Assuming this amount is greater than 10% of the turkey’s weight (which is a really good bet), you can then ratio the recipe. This is a great assumption, as you can readily see by noting that the turkey’s rib cage holds quite a bit of fluid volume by itself, plus you then need additional volume for the rest of the container. No biggie- – by measuring the amount of water required, you now know exactly how much fluid you need.

    Which leads us to the fun of calculating the ratio. You’ll note that (against the advice of someone whom we won’t mention) a certain mustachioed old guy who shall remain nameless managed to specify the recipe in volumes, and not just ANY volumes, but the screwy “avoirdupois” measurement commonly used in the USA but abandoned by everyone else. Cups, pints, quarts, gallons indeed! What we need is WEIGHTS, Man!

    What does one do? Well, I dunno about you, whichever one you are, but as for this one, I take a measurement cup out, weigh it, fill it with whatever ingredient is called for, then weigh it again. Subtract the “tare” (empty measuring cup) weight from the total weight to get the net weight. That way (that weigh?), you get what is called a bulk density and you can calculate how much WEIGHT of each ingredient you need.

    The next trick is to make sure that it is all on a common basis. Don’t try to mix gallons and cups and such. Convert it all into weight units. Also convert the amount of water you found that you need into weight. Your conversion factor for the recipe is simply the weight of water you measured, divided by the total weight of the recipe. Don’t forget: most of the weight is contributed by the liquids, and the recipe calls for 2 gallons of water plus a gallon of 7-Up. Don’t just ratio down from the water figure- – always add in the 7-Up too.

    Got that? Right. Now, get out the Seagram’s, if you haven’t already, and pour yourself a shot for your efforts. Dilute it half-and-half with some of the 7 Up. There ya go. …all better?

    Okay. Now, multiply the original recipe’s weight of each ingredient by your conversion factor. Weigh out and mix ‘em. (In my case, I mixed ‘em in the Food Saver bag which I had prepared earlier, had tested the turkey in, had filled with water and measured out, and had made sure that I allowed enough bag to seal later. …or, for the trash bag, enough bag to gather the top portion and secure it with a clothes pin.)

    The bag or container now contains the brine. Put the turkey in. If using a bag, no problem- – squeeze out most of the air, then seal the top. (Don’t bother to vacuum it. …talk about mess!!!) It is important that the whole turkey be covered with liquid, so weight the turkey down with something (a small plate will do) if it floats. If you are using a bag, I have found that placing the bag upright in a plastic container, then gathering and folding the loose portions and clipping them in place, forces the liquid high in the bag, submerging the bird.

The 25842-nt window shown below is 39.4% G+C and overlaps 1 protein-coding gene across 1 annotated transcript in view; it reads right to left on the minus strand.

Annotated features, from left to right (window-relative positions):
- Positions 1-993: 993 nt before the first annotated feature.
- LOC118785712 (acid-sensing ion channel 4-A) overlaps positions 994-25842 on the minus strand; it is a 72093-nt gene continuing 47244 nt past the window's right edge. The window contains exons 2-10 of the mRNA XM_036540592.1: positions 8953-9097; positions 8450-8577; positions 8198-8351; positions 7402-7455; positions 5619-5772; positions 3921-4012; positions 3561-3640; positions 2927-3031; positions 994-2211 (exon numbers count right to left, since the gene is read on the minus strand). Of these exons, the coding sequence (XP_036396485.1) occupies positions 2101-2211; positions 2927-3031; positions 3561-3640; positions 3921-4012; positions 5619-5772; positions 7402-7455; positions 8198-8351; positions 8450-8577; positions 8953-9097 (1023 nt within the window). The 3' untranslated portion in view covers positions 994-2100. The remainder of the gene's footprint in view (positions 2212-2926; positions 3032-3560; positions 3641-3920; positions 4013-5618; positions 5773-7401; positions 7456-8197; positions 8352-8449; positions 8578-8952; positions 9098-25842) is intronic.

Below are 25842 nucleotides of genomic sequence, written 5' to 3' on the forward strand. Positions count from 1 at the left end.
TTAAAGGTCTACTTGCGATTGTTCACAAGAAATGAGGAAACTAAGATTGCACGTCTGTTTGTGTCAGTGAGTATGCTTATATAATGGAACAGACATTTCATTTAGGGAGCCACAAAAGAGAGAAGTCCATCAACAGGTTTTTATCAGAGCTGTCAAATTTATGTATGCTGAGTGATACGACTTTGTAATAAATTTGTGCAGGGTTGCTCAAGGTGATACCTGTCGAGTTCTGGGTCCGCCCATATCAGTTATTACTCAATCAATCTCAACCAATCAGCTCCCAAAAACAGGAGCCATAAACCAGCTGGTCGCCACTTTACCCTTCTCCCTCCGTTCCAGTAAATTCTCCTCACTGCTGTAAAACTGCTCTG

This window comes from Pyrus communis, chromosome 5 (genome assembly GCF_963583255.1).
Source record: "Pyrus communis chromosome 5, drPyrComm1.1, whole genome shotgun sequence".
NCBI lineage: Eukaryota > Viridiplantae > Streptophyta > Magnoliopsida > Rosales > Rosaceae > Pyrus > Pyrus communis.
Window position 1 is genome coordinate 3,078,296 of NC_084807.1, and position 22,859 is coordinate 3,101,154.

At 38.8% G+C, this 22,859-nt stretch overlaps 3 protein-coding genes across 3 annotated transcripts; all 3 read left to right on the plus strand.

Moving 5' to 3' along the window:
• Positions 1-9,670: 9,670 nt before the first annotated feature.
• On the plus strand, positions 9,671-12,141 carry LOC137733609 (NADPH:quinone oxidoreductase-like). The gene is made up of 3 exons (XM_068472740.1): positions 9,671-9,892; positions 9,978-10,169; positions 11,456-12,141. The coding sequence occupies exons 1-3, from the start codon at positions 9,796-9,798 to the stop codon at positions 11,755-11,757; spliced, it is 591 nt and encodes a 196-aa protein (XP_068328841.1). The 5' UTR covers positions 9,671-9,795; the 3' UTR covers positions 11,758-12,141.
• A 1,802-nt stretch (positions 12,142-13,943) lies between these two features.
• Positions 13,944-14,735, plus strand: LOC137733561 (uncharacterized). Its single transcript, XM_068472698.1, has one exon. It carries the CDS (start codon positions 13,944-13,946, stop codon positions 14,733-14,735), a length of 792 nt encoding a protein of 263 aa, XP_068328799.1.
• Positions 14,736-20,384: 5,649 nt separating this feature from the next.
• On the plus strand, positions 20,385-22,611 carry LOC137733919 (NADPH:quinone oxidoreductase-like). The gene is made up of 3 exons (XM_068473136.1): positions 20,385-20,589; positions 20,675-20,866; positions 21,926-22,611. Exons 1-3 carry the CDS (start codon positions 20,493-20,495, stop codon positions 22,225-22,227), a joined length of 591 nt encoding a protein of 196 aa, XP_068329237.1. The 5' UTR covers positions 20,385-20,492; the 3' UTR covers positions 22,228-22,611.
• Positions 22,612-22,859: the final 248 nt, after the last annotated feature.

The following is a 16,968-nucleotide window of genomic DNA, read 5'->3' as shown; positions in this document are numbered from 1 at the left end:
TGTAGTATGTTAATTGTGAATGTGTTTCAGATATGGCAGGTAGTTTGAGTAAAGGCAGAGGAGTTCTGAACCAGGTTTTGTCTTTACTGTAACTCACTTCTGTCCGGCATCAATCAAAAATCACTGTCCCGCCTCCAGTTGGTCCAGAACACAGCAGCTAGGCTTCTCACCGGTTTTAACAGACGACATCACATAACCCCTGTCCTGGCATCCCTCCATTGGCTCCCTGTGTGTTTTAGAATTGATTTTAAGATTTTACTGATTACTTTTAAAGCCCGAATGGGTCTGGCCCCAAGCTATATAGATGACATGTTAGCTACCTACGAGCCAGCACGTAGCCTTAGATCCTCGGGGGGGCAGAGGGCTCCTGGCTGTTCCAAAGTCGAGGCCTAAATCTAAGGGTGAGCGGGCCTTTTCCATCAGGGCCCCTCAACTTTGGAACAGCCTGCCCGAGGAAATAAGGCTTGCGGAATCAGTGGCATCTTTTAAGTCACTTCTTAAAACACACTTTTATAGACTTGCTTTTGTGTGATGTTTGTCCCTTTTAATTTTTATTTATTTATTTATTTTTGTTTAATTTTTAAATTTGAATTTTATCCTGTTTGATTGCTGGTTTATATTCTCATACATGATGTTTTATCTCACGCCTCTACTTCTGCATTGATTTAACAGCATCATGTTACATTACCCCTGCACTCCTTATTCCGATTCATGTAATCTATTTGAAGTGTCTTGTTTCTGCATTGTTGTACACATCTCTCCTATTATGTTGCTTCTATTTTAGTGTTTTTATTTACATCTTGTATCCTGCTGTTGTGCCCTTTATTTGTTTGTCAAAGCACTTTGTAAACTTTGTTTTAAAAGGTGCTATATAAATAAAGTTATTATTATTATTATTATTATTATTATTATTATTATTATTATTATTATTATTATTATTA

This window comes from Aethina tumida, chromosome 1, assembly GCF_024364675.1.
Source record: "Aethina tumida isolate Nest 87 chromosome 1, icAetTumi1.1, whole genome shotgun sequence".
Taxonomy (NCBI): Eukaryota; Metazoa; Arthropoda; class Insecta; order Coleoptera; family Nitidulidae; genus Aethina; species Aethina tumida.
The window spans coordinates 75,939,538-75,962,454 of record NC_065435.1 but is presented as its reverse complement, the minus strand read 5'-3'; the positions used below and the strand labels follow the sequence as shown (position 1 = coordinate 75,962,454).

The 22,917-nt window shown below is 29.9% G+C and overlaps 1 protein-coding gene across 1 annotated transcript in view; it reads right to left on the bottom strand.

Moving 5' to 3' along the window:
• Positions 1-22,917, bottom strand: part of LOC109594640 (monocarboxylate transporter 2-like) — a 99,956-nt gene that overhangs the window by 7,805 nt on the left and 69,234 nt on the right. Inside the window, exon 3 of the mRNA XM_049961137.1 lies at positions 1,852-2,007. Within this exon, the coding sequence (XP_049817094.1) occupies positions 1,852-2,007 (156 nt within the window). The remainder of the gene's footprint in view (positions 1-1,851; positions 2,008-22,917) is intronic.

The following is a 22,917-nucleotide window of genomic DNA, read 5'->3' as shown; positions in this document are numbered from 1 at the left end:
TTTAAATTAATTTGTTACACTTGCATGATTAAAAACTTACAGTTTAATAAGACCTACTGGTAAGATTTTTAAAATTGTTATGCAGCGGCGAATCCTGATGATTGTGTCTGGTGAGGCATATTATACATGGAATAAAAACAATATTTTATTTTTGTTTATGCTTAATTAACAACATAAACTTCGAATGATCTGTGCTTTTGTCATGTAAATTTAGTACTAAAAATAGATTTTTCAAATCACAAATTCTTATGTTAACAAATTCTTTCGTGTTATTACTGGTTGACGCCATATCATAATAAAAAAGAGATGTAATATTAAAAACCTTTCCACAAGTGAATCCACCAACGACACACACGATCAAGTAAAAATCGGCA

Place it in a 38 degF refrigerator for the required 3 or 4 or 5 days.

    …is it Turkey Day yet? Now comes the fun part. If you get up during the night, as some of us older folks must do, no problem. The night before smoker time, fill a pot with water, cover it, and put it into the refrigerator. About 3:30 or 4 AM, go into the kitchen, remove the turkey from its flotation chamber or bag, rinse it off, then put it into that pot of cold water. Pour off any excess. Dump some ice on top, cover, put it back into the refrigerator, then go back to bed.

    Bright and early, 6:30 or so, get up, go out, and start warming the smoker to 130 degF. Go back in, have a nice breakfast (homemade “sons-of-bees” bacon and eggs and some of Ross Hill’s baked goods are recommended), then take the turkey out, pat it dry, and place it in the warmed smoker. Dry for an hour at 130 degF, vent wide open. At that point, follow the recipe as to number of hours smoked, vent closure, temperature, type of wood, et cetera.

    As smoking time nears its finish, preheat your kitchen oven to about 300 degF. (Mine always overshoots badly, so I use 280 degF.) When smoking time is finished , bring the turkey inside. (You have one of those inexpensive thermocouple temperature gauges with the alarm, right? No? Go get one, Rat Now!) Cook until the specified Internal Meat Temperature, IMT, 155 degF. Pull it immediately from the oven and allow it to rest. It will “coast” upward, to about 160 degF. This is the perfect temperature, according to “He Who Must Be”… uh… Ol’ Chuckles.

    …an’ I believe it. Happy Holidays!

  2. Bacon question – which would have a higher meat to fat belly – a hog under 200 lbs rail weight or one over 200 lbs rail weight? The average berkshire rail weight of my supplier is 200 lbs.